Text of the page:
Your preschooler doesn’t need thinking skills worksheets. However, if you want them to
“play school” with an older sibling, you can find plenty of
free paperwork at tlsbooks.com/preschoolthinkingskills.htm. Books such as Building Thinking Skills,
available through criticalthinking.com, provide activities to help your preschooler
improve vocabulary, pre-reading, pre-writing, math, logic, spatial, and auditory processing
Listen and Learn
Children can develop auditory thinking skills by exploring simple musical instruments, singing,
rhyming, finger play and signing games. Ringing bells and playing simple songs on musical keyboards
can also improve small children’s spatial-temporal skills. Nellie Edge, author of Books That Sing and Rhyme,
says that “The brain is uniquely wired to effortlessly learn through music; the rhythms of sound have a
powerful effect on cognition.” Download free little song books at nellieedge.com.
Songs, such as the old favorites “B-I-N-G-O” and “Pumpkin Stew,” can also be games, and help
develop your child’s imagination. What can I put in my pumpkin stew? Much more than pumpkins!
Find many more songs and games at songsforteaching.com/preschoolkinder garten.htm.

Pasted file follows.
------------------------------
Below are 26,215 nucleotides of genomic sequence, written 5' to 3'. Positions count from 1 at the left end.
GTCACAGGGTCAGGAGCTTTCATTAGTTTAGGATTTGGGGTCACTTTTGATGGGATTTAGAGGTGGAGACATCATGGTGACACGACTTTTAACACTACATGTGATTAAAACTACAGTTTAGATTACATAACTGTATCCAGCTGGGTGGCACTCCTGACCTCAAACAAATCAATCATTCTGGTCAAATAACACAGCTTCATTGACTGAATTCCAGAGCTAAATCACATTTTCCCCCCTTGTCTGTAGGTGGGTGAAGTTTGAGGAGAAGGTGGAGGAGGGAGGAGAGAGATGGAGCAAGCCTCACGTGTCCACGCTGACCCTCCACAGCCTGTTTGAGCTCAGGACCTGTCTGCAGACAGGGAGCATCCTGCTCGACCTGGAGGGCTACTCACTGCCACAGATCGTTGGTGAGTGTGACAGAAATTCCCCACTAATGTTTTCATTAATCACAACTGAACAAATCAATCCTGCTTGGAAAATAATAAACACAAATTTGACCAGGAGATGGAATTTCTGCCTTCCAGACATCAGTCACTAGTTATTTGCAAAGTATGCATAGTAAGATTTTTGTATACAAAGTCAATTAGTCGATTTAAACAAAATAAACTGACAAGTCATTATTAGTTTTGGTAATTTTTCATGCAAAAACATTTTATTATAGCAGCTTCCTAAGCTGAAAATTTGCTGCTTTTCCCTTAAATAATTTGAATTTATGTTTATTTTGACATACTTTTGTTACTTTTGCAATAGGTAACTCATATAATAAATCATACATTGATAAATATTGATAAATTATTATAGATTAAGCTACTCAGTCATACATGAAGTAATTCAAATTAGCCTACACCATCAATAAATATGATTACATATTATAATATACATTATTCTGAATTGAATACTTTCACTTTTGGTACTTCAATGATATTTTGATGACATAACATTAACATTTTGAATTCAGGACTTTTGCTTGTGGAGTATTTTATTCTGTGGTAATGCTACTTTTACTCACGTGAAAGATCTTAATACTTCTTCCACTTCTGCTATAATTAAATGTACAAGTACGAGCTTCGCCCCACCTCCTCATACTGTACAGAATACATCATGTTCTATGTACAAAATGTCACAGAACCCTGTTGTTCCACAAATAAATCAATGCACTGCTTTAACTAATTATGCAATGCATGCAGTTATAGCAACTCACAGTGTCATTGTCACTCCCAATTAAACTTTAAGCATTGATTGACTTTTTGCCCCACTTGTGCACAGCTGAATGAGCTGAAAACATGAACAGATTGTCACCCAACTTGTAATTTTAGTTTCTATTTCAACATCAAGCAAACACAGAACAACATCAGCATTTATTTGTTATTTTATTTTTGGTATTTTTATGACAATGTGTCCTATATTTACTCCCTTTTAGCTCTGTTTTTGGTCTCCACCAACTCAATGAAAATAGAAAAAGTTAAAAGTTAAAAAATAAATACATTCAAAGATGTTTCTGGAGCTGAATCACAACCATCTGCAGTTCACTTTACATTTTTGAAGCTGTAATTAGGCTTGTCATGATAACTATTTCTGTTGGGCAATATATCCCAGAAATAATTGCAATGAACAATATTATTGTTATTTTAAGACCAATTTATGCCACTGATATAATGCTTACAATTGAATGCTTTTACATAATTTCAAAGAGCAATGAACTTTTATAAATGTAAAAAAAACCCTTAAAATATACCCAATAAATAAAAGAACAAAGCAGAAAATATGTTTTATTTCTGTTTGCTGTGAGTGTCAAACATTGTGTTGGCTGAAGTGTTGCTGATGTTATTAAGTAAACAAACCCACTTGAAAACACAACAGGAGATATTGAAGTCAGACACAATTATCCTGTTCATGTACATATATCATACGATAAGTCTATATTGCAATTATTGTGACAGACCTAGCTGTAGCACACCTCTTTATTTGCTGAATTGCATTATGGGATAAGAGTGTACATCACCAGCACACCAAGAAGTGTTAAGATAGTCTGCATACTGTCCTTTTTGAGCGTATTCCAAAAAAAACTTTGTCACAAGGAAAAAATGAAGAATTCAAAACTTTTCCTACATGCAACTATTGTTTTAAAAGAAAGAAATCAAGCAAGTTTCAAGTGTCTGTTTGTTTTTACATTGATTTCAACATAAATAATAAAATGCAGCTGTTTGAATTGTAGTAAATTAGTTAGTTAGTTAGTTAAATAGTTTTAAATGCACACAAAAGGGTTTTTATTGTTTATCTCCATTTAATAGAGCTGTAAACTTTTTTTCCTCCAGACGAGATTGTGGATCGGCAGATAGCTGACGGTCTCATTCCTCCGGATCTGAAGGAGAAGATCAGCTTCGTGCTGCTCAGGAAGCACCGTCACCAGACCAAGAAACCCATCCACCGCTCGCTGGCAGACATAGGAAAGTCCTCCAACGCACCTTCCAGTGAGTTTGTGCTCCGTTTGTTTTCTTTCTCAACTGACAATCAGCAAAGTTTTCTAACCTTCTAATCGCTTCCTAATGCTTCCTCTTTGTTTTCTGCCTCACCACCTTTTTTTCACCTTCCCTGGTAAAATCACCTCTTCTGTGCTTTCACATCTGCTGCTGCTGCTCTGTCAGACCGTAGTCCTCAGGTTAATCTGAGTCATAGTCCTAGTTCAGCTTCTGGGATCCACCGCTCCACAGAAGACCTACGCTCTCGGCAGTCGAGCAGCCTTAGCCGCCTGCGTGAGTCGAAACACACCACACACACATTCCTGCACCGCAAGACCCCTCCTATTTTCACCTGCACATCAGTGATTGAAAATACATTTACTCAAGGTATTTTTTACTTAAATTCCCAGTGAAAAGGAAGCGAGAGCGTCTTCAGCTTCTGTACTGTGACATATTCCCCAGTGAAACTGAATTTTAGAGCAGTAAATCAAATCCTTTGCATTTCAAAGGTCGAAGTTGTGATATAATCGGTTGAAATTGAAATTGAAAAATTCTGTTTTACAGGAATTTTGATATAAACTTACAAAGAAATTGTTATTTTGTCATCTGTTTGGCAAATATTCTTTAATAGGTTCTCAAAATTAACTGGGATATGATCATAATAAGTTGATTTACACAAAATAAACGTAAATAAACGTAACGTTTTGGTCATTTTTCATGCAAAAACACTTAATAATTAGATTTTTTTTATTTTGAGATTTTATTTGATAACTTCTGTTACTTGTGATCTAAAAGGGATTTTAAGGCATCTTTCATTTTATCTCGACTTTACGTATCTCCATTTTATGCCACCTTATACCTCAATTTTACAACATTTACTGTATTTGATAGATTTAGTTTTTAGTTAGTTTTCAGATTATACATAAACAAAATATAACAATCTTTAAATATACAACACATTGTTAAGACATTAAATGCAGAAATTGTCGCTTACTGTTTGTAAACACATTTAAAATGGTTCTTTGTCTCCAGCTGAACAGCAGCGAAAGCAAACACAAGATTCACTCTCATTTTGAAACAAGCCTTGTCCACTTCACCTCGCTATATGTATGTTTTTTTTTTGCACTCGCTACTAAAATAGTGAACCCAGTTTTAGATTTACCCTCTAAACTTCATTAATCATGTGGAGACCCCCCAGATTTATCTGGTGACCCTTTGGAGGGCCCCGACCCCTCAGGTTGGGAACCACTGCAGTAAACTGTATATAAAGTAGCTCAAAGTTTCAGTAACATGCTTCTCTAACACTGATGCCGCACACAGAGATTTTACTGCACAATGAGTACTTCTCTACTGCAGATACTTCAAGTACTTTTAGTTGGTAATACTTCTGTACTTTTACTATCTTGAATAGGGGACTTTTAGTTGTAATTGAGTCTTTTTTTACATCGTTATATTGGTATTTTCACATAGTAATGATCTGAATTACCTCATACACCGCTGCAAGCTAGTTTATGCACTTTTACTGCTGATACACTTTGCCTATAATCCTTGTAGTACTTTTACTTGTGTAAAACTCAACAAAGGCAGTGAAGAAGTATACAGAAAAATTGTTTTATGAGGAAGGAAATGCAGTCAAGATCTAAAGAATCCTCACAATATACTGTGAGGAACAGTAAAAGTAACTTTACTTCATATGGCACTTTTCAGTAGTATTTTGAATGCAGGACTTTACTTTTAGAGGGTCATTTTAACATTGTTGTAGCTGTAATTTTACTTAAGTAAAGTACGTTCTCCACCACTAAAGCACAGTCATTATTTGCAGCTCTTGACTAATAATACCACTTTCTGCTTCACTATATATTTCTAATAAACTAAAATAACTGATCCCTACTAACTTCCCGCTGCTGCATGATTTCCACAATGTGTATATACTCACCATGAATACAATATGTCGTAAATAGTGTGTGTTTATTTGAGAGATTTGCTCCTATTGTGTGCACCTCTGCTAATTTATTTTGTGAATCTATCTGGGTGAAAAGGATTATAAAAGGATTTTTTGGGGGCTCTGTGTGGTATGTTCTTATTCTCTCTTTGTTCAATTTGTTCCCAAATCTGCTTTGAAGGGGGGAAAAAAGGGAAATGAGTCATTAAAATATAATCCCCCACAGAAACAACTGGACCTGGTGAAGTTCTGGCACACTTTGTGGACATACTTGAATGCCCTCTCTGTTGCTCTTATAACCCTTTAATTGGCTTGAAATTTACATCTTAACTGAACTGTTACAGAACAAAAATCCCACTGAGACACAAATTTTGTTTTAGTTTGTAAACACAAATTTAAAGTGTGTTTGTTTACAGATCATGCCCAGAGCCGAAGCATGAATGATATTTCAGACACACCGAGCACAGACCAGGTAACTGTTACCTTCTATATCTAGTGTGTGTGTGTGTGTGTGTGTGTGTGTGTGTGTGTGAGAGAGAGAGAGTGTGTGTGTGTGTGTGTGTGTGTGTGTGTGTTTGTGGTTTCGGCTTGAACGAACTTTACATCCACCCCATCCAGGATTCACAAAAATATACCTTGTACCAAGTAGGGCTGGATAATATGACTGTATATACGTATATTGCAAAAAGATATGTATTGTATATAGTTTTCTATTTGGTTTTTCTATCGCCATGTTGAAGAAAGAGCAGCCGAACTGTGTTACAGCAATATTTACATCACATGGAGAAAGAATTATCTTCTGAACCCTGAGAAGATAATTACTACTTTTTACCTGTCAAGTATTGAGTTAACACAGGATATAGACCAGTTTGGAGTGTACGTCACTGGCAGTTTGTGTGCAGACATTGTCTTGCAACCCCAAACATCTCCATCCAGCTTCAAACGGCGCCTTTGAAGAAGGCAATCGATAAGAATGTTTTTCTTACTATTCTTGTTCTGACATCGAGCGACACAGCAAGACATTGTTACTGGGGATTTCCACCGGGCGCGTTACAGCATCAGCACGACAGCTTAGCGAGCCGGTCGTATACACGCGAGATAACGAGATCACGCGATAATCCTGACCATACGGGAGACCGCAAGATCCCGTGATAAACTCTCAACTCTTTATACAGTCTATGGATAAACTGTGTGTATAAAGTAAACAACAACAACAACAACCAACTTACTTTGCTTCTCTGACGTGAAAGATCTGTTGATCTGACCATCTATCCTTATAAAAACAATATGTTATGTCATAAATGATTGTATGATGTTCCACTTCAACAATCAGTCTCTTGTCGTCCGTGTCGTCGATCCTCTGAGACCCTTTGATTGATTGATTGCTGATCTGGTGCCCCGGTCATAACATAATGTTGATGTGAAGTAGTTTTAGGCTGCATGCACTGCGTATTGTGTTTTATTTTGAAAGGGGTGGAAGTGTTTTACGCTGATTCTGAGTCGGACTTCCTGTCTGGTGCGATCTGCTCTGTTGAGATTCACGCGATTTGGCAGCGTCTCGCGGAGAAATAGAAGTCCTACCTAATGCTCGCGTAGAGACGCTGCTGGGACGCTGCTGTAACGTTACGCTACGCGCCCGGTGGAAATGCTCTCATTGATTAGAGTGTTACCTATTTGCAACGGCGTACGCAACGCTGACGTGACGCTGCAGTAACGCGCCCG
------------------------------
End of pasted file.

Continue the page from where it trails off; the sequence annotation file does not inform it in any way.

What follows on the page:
Musical games such as “London Bridge,” “Ring around the Rosie,” and “If You’re Happy and You Know It”
help improve listening and motor skills. In “London Bridge,” you need at least three people; two hold
up arms to make the bridge, while one person goes under the bridge. Get a group of preschoolers and
play “Mary Wore Her Red Dress”—simply change the name and type of clothing to match the children.
Using real or made-up sign language along with a song, such as “The Wheels on the Bus,” will help
your child remember the words and develop vocabulary.
Most kids never tire of verbal guessing games, such as “I Spy.” To play “I Spy,” you and your
preschooler take turns guessing an object. For instance, you might say “I spy with my little
eye, something beginning with the sound buh.” (Or, “Something red.”) Agree on a number of chances,
perhaps four, to guess the object. Find more ideas for early learning from books such as
Slow and Steady, Get Me Ready (Xulon Press), which includes activities for independent play
and learning, and Parents Guide to Entertaining and Educating Young Children, Babies & Toddlers
Feed Their Imitation & Imagination
Preschoolers like to imitate—that is one way they learn best. (It is also one way they
irritate older siblings, but that is another story!) They will copy your actions, your speech,
and your expressions. They will learn many things by watching; so if you want them to learn how